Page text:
The persistence of erroneous familiarity in an epileptic male : Challenging perceptual theories of déjà vu activation
MetadataShow full item record
Altmetrics Handle Statistics
Altmetrics DOI Statistics
We report the case of a 39-year-old, temporal lobe epileptic male, MH. Prior to complex partial seizure, experienced up to three times a day, MH often experiences an aura experienced as a persistent sensation of deja vu. Data-driven theories of deja vu formation suggest that partial familiarity for the perceived stimulus is responsible for the sensation. Consequently, diverting attention away from this stimulus should cause the sensation to dissipate. MH, whose sensations of deja vu persist long enough for him to shift his perceptual focus a number of times during the experience, spontaneously reports that these shifts make no difference to the sensation experienced. This novel observation challenges data-driven theories of deja vu formation which have been used to explain the occurrence of deja vu in those with temporal lobe epilepsy and the general population. Clearly, in epilepsy, erratic neuronal firing is the likely contributor, and in this paper we postulate that such brain firing causes higher-order erroneous 'cognitive feelings'. We tentatively extend this account to the general population. Rather than being a reaction to familiar elements in perceptual stimuli, deja vu is likely to be the result of a cognitive feeling borne of the erroneous activation of neural familiarity circuits such as the parahippocampal gyrus, persisting as long as this activation persists. (c) 2008 Elsevier Inc. All rights reserved.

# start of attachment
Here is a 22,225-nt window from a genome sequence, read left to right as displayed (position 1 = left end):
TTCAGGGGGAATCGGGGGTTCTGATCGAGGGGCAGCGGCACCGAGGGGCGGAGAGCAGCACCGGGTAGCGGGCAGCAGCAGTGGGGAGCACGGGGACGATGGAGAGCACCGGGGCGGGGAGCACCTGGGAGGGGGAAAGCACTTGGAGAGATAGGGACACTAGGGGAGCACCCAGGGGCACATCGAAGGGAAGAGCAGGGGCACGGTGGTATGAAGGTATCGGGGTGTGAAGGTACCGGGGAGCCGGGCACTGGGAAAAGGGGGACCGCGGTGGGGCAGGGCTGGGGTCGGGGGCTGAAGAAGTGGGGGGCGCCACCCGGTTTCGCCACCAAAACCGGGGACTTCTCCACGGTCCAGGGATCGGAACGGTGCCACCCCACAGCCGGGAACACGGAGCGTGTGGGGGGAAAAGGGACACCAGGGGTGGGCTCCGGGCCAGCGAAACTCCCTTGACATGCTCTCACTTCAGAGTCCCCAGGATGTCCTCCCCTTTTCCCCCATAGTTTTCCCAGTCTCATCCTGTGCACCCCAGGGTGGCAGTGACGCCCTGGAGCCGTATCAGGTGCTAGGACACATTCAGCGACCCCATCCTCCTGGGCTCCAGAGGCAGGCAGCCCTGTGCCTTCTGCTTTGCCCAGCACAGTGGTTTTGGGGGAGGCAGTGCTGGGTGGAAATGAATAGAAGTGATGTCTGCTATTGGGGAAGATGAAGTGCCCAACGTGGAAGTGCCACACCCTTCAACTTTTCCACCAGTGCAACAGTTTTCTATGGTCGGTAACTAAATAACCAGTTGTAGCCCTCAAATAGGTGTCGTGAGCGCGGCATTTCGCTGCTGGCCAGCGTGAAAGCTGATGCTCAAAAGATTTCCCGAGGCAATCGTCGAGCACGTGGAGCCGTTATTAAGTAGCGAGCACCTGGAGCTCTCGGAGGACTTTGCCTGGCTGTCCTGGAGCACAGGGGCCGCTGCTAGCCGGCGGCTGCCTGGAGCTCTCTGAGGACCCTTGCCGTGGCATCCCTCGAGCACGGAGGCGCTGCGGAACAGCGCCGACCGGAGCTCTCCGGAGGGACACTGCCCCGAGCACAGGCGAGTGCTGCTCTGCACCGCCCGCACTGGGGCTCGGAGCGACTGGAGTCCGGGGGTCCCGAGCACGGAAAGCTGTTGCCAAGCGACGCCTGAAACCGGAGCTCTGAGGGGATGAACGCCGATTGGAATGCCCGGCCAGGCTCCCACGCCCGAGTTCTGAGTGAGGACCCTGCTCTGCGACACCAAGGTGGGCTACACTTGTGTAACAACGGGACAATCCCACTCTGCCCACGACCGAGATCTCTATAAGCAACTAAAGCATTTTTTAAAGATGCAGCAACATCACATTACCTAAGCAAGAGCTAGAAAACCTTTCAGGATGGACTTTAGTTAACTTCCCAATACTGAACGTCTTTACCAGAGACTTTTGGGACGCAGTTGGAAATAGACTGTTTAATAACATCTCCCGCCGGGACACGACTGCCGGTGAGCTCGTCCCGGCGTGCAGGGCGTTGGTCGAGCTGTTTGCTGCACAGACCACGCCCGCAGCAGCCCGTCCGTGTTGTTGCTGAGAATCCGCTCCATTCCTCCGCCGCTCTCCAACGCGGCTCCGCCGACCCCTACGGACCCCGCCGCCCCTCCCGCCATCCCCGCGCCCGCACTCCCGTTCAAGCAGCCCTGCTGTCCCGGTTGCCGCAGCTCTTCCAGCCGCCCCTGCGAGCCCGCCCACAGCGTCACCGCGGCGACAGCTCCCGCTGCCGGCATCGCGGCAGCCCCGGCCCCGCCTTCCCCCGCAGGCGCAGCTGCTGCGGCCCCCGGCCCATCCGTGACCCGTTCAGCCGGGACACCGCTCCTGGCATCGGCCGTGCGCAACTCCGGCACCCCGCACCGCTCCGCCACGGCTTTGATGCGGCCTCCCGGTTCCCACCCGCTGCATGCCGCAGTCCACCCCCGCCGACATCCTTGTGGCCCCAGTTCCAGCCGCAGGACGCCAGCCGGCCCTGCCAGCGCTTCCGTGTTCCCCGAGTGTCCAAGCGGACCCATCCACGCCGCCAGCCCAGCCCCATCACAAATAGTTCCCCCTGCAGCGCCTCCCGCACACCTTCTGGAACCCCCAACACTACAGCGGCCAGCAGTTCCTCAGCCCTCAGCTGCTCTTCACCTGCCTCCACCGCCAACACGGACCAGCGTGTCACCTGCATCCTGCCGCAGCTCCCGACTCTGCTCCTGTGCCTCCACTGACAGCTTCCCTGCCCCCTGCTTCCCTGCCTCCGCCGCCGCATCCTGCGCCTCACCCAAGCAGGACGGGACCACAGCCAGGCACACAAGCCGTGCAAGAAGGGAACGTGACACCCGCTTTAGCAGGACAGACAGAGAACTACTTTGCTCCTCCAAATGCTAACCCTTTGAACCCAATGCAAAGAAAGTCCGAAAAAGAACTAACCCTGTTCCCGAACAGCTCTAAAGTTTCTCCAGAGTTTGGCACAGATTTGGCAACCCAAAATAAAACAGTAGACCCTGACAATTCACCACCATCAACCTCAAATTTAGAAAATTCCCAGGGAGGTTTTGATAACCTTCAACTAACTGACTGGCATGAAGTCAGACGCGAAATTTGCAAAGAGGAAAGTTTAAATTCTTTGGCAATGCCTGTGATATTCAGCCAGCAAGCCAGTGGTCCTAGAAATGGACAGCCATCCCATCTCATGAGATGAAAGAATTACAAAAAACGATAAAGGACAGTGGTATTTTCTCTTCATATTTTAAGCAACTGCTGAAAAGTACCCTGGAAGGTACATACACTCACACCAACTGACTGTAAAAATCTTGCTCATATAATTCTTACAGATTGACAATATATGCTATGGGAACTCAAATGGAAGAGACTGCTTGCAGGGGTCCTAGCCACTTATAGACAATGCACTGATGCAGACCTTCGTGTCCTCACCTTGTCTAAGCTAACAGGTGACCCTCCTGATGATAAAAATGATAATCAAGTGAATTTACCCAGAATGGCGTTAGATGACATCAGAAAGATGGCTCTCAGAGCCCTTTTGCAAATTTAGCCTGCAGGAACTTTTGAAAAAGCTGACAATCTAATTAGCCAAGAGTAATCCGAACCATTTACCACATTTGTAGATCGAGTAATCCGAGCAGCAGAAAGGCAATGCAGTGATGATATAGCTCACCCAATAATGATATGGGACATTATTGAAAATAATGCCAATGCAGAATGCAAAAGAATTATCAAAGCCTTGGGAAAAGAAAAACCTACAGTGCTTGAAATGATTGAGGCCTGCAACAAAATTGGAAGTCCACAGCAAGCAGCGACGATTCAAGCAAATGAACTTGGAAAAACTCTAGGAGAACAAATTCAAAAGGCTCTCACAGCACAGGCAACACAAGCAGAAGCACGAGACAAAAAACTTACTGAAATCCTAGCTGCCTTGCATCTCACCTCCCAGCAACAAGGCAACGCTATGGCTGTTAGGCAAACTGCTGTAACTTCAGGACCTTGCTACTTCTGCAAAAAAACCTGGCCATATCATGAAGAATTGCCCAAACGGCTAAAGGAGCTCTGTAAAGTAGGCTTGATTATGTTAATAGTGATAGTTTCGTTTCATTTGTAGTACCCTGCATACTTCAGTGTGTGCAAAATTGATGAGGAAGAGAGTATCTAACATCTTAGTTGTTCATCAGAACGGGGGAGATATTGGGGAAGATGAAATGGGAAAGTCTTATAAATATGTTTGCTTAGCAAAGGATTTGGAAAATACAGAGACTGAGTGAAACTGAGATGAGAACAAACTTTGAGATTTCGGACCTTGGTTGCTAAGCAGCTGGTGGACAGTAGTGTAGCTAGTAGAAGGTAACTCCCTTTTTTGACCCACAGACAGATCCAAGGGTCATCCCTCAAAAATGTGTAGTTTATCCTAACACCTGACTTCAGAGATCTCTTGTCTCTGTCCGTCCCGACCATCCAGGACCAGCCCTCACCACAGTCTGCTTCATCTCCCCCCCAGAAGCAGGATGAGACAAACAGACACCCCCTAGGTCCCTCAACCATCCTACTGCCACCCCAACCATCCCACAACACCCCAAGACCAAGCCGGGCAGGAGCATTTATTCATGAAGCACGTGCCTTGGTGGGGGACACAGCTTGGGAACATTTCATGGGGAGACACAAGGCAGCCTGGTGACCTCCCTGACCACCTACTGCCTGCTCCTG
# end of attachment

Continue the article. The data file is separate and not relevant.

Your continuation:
O'Connor , A R & Moulin , C J A 2008 , ' The persistence of erroneous familiarity in an epileptic male : Challenging perceptual theories of déjà vu activation ' , Brain and Cognition , vol. 68 , no. 2 , pp. 144-147 . https://doi.org/10.1016/j.bandc.2008.03.007
Brain and Cognition
This is an author version of the article published in Brain and Cognition 68(2), available at http://www.sciencedirect.com
Items in the St Andrews Research Repository are protected by copyright, with all rights reserved, unless otherwise indicated.